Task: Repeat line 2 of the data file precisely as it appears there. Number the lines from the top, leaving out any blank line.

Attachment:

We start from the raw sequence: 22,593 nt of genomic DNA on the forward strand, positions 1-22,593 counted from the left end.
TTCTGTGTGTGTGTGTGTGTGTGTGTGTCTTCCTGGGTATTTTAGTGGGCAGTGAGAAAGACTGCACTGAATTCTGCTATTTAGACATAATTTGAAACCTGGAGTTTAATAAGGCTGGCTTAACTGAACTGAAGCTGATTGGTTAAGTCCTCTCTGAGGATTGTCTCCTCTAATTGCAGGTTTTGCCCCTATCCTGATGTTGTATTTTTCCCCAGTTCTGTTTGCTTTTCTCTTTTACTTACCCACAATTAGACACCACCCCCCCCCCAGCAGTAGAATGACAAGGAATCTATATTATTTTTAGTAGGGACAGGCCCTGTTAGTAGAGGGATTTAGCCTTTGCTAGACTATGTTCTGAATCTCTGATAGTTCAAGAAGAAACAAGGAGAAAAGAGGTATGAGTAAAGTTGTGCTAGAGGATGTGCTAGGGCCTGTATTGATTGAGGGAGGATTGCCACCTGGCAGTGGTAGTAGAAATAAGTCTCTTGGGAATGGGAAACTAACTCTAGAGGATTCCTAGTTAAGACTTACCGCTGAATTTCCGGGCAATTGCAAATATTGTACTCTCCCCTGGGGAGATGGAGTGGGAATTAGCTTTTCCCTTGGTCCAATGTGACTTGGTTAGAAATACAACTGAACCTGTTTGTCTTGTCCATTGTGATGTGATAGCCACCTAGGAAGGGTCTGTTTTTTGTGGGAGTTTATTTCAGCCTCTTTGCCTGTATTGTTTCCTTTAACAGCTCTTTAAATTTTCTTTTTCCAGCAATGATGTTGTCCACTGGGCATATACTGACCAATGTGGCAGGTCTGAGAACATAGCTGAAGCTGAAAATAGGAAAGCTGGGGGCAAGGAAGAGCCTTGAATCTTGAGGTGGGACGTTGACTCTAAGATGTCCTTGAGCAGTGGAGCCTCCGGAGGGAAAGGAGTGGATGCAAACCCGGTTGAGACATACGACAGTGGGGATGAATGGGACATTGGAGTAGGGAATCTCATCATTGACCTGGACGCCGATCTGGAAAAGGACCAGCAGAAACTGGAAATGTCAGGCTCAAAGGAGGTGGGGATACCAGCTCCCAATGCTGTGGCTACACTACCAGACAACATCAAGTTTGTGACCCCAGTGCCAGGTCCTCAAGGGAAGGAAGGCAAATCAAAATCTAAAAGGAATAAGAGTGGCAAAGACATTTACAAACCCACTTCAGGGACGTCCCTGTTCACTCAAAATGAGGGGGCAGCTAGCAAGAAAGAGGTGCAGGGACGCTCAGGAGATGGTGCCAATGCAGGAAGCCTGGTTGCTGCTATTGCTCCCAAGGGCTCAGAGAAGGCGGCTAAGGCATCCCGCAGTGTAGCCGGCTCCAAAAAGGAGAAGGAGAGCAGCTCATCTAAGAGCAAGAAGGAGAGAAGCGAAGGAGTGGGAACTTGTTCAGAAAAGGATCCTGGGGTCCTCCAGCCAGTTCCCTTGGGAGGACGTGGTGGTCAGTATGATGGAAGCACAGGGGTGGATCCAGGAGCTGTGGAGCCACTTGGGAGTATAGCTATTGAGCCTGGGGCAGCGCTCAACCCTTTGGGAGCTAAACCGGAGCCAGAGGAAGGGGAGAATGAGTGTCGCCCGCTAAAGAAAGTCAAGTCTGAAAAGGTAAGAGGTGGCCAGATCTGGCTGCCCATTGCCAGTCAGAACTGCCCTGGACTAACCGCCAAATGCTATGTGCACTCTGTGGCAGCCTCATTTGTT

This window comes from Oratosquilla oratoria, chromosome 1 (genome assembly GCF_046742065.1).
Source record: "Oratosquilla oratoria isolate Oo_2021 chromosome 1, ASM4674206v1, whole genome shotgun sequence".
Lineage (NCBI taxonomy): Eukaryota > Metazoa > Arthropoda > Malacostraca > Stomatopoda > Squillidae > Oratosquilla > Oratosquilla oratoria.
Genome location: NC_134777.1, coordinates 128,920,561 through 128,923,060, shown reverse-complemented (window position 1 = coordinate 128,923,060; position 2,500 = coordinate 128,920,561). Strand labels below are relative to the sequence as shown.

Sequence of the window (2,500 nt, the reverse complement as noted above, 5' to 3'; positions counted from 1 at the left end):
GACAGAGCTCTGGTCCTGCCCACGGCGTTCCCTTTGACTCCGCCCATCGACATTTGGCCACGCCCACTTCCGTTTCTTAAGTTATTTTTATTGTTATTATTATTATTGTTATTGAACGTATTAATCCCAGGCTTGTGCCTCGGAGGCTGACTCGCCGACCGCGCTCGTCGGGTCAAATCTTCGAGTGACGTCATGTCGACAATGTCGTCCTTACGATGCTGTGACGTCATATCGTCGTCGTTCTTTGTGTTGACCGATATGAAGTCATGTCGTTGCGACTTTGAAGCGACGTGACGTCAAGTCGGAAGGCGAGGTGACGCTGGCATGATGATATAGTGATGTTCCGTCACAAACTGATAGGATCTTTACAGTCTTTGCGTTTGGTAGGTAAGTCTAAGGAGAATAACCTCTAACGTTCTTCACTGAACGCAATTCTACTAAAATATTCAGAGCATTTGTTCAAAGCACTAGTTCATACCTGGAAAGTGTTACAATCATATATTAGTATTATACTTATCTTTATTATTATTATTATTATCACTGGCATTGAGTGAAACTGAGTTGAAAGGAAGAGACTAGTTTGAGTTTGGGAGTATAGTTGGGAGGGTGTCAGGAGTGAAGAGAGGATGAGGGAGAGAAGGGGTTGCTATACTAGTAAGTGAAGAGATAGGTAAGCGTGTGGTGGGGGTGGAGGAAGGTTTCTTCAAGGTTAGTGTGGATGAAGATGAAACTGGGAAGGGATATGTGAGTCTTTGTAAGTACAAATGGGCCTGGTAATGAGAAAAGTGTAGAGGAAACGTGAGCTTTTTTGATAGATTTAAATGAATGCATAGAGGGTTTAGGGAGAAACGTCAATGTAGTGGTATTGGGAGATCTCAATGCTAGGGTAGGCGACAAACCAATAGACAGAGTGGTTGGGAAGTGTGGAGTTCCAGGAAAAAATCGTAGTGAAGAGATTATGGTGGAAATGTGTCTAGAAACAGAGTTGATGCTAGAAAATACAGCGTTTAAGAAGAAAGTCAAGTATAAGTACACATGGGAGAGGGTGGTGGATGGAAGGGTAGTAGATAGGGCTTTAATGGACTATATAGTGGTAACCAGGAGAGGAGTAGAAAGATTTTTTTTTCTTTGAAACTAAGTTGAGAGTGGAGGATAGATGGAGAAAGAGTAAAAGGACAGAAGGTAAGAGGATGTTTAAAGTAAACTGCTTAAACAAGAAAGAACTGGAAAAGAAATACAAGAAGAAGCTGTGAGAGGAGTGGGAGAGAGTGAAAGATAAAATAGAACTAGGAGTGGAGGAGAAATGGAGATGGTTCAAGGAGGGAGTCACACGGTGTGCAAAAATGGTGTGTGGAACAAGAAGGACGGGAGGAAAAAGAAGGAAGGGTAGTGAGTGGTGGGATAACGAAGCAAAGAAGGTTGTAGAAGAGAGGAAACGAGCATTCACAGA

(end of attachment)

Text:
TTCTGTGTGTGTGTGTGTGTGTGTGTGTCTTCCTGGGTATTTTAGTGGGCAGTGAGAAAGACTGCACTGAATTCTGCTATTTAGACATAATTTGAAACCTGGAGTTTAATAAGGCTGGCTTAACTGAACTGAAGCTGATTGGTTAAGTCCTCTCTGAGGATTGTCTCCTCTAATTGCAGGTTTTGCCCCTATCCTGATGTTGTATTTTTCCCCAGTTCTGTTTGCTTTTCTCTTTTACTTACCCACAATTAGACACCACCCCCCCCCCAGCAGTAGAATGACAAGGAATCTATATTATTTTTAGTAGGGACAGGCCCTGTTAGTAGAGGGATTTAGCCTTTGCTAGACTATGTTCTGAATCTCTGATAGTTCAAGAAGAAACAAGGAGAAAAGAGGTATGAGTAAAGTTGTGCTAGAGGATGTGCTAGGGCCTGTATTGATTGAGGGAGGATTGCCACCTGGCAGTGGTAGTAGAAATAAGTCTCTTGGGAATGGGAAACTAACTCTAGAGGATTCCTAGTTAAGACTTACCGCTGAATTTCCGGGCAATTGCAAATATTGTACTCTCCCCTGGGGAGATGGAGTGGGAATTAGCTTTTCCCTTGGTCCAATGTGACTTGGTTAGAAATACAACTGAACCTGTTTGTCTTGTCCATTGTGATGTGATAGCCACCTAGGAAGGGTCTGTTTTTTGTGGGAGTTTATTTCAGCCTCTTTGCCTGTATTGTTTCCTTTAACAGCTCTTTAAATTTTCTTTTTCCAGCAATGATGTTGTCCACTGGGCATATACTGACCAATGTGGCAGGTCTGAGAACATAGCTGAAGCTGAAAATAGGAAAGCTGGGGGCAAGGAAGAGCCTTGAATCTTGAGGTGGGACGTTGACTCTAAGATGTCCTTGAGCAGTGGAGCCTCCGGAGGGAAAGGAGTGGATGCAAACCCGGTTGAGACATACGACAGTGGGGATGAATGGGACATTGGAGTAGGGAATCTCATCATTGACCTGGACGCCGATCTGGAAAAGGACCAGCAGAAACTGGAAATGTCAGGCTCAAAGGAGGTGGGGATACCAGCTCCCAATGCTGTGGCTACACTACCAGACAACATCAAGTTTGTGACCCCAGTGCCAGGTCCTCAAGGGAAGGAAGGCAAATCAAAATCTAAAAGGAATAAGAGTGGCAAAGACATTTACAAACCCACTTCAGGGACGTCCCTGTTCACTCAAAATGAGGGGGCAGCTAGCAAGAAAGAGGTGCAGGGACGCTCAGGAGATGGTGCCAATGCAGGAAGCCTGGTTGCTGCTATTGCTCCCAAGGGCTCAGAGAAGGCGGCTAAGGCATCCCGCAGTGTAGCCGGCTCCAAAAAGGAGAAGGAGAGCAGCTCATCTAAGAGCAAGAAGGAGAGAAGCGAAGGAGTGGGAACTTGTTCAGAAAAGGATCCTGGGGTCCTCCAGCCAGTTCCCTTGGGAGGACGTGGTGGTCAGTATGATGGAAGCACAGGGGTGGATCCAGGAGCTGTGGAGCCACTTGGGAGTATAGCTATTGAGCCTGGGGCAGCGCTCAACCCTTTGGGAGCTAAACCGGAGCCAGAGGAAGGGGAGAATGAGTGTCGCCCGCTAAAGAAAGTCAAGTCTGAAAAGGTAAGAGGTGGCCAGATCTGGCTGCCCATTGCCAGTCAGAACTGCCCTGGACTAACCGCCAAATGCTATGTGCACTCTGTGGCAGCCTCATTTGTT